Sport Cricket The Ashes: Merv Hughes on the one reason why England can’t win
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The Ashes: Merv Hughes on the one reason why England can’t win

Ben Stokes England
Ben Stokes will return to the UK for personal reasons. Photo: Getty
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The absence of star all-rounder Ben Stokes means England are no chance of winning the Ashes, according to Australian legend Merv Hughes.

Stokes, 26, has been temporarily suspended by the England and Wales Cricket Board for his alleged involvement in a street brawl, which left a man with facial injuries and drew widespread condemnation after footage leaked online.

The matchwinner – England’s best player, according to Hughes – averages 35.72 with the bat in Test cricket and is no mug with the ball, having taken 95 wickets while bowling speeds of around 140 kilometres per hour.

That skill with bat and ball makes the absence of Stokes a “huge loss” for the visitors, Hughes said.

“He’s a fantastic cricketer. He bats in the top six – he’s one of their frontline bowlers,” he told The New Daily.

“He’s aggressive, he’s combative – without doubt he’s going to be a huge loss.

“He’s that role player for England who does what [retired star] Andrew Flintoff did.

“It allows England to have six genuine batsmen with a real bowling option [when he plays].

“It’s disappointing that he’s not here – but you can’t condone what he did.”

Stokes has continued to prepare for Test cricket, hopeful he will be cleared of all charges by police.

He is set to learn his fate this week, but even if things go his way, it seems unlikely Stokes would feature in either of the first two Tests.

England skipper Joe Root is bracing for the Aussies to use the Stokes incident as ammunition for sledging, expecting an “edge of psychological banter” this summer.

“Once you’ve played in a few, you sort of know what to expect and you know how it goes leading up to the games,” he said.

Hughes, who was renowned for his verbal barbs on the field, said the Australians would be wasting their time if they went down that path, though.

“It’s got nothing to do with anyone in the England team – it’s Ben Stokes,” he said.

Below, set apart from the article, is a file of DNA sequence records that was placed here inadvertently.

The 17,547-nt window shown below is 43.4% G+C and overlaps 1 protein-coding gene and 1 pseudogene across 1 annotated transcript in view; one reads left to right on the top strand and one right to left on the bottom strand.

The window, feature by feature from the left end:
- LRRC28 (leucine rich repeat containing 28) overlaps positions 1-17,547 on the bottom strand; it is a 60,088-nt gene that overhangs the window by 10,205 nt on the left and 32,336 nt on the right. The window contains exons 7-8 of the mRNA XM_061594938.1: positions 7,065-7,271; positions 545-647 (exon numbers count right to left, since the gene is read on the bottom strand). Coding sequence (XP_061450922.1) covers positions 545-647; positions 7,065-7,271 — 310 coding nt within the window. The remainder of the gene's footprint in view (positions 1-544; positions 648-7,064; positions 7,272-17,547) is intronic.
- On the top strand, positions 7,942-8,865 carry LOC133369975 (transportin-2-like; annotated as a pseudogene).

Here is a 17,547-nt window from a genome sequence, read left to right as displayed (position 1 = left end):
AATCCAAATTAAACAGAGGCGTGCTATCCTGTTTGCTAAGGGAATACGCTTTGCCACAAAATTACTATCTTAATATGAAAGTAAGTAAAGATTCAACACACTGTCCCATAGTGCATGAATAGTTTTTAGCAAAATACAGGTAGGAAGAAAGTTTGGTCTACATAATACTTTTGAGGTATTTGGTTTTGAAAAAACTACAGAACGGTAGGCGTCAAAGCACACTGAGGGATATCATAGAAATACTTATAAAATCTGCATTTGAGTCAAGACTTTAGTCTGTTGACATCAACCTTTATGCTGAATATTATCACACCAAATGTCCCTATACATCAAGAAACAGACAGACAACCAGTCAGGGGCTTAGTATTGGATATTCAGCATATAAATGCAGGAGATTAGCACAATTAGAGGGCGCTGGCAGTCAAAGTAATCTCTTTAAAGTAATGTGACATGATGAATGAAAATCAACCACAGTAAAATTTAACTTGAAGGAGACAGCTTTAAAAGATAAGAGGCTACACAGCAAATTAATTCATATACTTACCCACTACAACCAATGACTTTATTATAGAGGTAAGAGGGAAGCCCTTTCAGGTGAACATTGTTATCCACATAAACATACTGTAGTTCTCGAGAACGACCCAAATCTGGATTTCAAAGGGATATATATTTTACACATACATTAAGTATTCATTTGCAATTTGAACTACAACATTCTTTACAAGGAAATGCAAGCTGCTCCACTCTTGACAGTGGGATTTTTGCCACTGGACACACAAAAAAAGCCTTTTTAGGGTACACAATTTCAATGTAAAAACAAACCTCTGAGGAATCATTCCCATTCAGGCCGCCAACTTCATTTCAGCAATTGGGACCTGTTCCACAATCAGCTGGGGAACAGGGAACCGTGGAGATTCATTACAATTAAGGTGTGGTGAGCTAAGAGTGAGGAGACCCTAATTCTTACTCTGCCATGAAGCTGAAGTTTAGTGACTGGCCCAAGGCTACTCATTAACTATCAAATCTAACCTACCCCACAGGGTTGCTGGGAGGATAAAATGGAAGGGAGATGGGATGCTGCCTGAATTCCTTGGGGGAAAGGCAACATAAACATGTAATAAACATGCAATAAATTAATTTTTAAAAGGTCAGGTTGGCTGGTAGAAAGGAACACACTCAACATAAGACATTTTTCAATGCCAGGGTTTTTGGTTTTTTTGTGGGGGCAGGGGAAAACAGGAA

“He’s been punished. He’s not here. I can’t see how or why the Australians would focus on that.”

Joe Root Ashes
England skipper Joe Root is bracing for plenty of sledging. Photo: Getty

England currently holds the Ashes, having beaten Australia 3-2 on home soil in 2015.

The last time the series was held in Australia, in 2013-14, Darren Lehmann’s men thrashed their old rival 5-0, and Hughes expects it will be a similar scoreline this time round.

“You always bank on a washout in Sydney. I’m predicting Australia to win 4-0,” he said.

The Australian selectors sprung a few surprises last week when announcing the squad for the opening Test at the Gabba, which starts on Thursday.

Veteran batsman Shaun Marsh was recalled for the eighth time in his Test career, while young opener Matthew Renshaw was dropped for the in-form Cameron Bancroft, who will debut in Brisbane, while Tim Paine was a shock selection as wicketkeeper.

“There were a few interesting selections,” Hughes, a former selector, said.

“I must admit I thought Renshaw would have played. Bancroft has been in ripping form, and the selectors did say they were going to reward people for what they did in Shield cricket, so he got his reward.”

Hughes also backed Marsh’s recall, despite it attracting plenty of criticism, and said that the West Australian could even open the batting.

“Marsh I can understand. He’s been a good player for a long time,” he said.

“Just when he’s on the verge of ripping it apart, he gets injured. You can understand his inclusion.

“Whether Marsh opens and Bancroft bats down the order or vice versa … they’ve got options.”

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